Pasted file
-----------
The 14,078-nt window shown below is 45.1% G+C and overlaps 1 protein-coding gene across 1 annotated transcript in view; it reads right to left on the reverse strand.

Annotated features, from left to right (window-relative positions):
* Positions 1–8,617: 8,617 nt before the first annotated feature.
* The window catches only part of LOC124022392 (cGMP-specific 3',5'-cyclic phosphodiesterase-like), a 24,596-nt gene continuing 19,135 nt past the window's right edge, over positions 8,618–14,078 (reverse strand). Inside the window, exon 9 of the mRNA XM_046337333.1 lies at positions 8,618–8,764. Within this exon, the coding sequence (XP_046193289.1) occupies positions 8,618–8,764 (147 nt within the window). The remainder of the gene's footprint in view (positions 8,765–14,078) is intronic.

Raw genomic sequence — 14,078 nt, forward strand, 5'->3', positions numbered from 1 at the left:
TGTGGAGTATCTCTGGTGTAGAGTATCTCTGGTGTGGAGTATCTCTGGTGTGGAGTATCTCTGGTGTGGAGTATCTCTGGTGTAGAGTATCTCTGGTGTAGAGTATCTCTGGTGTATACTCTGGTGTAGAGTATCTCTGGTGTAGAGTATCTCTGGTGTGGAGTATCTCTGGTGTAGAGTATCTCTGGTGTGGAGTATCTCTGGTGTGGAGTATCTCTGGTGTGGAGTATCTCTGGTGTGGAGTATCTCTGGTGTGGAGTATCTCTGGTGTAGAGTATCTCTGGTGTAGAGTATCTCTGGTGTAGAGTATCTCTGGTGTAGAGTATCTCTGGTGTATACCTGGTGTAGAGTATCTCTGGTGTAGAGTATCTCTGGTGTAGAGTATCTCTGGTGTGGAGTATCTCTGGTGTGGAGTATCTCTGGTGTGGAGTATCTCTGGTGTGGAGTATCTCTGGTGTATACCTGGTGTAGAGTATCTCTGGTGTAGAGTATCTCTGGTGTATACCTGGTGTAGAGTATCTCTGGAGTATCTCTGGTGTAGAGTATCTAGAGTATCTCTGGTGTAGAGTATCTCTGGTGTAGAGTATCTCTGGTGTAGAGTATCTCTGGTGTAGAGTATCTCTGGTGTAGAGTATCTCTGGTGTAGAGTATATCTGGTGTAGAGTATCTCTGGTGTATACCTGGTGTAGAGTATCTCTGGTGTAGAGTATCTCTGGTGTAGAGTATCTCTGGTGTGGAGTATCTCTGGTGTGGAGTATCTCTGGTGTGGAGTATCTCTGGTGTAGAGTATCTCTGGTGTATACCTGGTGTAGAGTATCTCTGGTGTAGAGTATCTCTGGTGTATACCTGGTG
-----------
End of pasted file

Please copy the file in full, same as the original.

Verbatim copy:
The 14,078-nt window shown below is 45.1% G+C and overlaps 1 protein-coding gene across 1 annotated transcript in view; it reads right to left on the reverse strand.

Annotated features, from left to right (window-relative positions):
* Positions 1–8,617: 8,617 nt before the first annotated feature.
* The window catches only part of LOC124022392 (cGMP-specific 3',5'-cyclic phosphodiesterase-like), a 24,596-nt gene continuing 19,135 nt past the window's right edge, over positions 8,618–14,078 (reverse strand). Inside the window, exon 9 of the mRNA XM_046337333.1 lies at positions 8,618–8,764. Within this exon, the coding sequence (XP_046193289.1) occupies positions 8,618–8,764 (147 nt within the window). The remainder of the gene's footprint in view (positions 8,765–14,078) is intronic.

Raw genomic sequence — 14,078 nt, forward strand, 5'->3', positions numbered from 1 at the left:
TGTGGAGTATCTCTGGTGTAGAGTATCTCTGGTGTGGAGTATCTCTGGTGTGGAGTATCTCTGGTGTGGAGTATCTCTGGTGTAGAGTATCTCTGGTGTAGAGTATCTCTGGTGTATACTCTGGTGTAGAGTATCTCTGGTGTAGAGTATCTCTGGTGTGGAGTATCTCTGGTGTAGAGTATCTCTGGTGTGGAGTATCTCTGGTGTGGAGTATCTCTGGTGTGGAGTATCTCTGGTGTGGAGTATCTCTGGTGTGGAGTATCTCTGGTGTAGAGTATCTCTGGTGTAGAGTATCTCTGGTGTAGAGTATCTCTGGTGTAGAGTATCTCTGGTGTATACCTGGTGTAGAGTATCTCTGGTGTAGAGTATCTCTGGTGTAGAGTATCTCTGGTGTGGAGTATCTCTGGTGTGGAGTATCTCTGGTGTGGAGTATCTCTGGTGTGGAGTATCTCTGGTGTATACCTGGTGTAGAGTATCTCTGGTGTAGAGTATCTCTGGTGTATACCTGGTGTAGAGTATCTCTGGAGTATCTCTGGTGTAGAGTATCTAGAGTATCTCTGGTGTAGAGTATCTCTGGTGTAGAGTATCTCTGGTGTAGAGTATCTCTGGTGTAGAGTATCTCTGGTGTAGAGTATCTCTGGTGTAGAGTATATCTGGTGTAGAGTATCTCTGGTGTATACCTGGTGTAGAGTATCTCTGGTGTAGAGTATCTCTGGTGTAGAGTATCTCTGGTGTGGAGTATCTCTGGTGTGGAGTATCTCTGGTGTGGAGTATCTCTGGTGTAGAGTATCTCTGGTGTATACCTGGTGTAGAGTATCTCTGGTGTAGAGTATCTCTGGTGTATACCTGGTG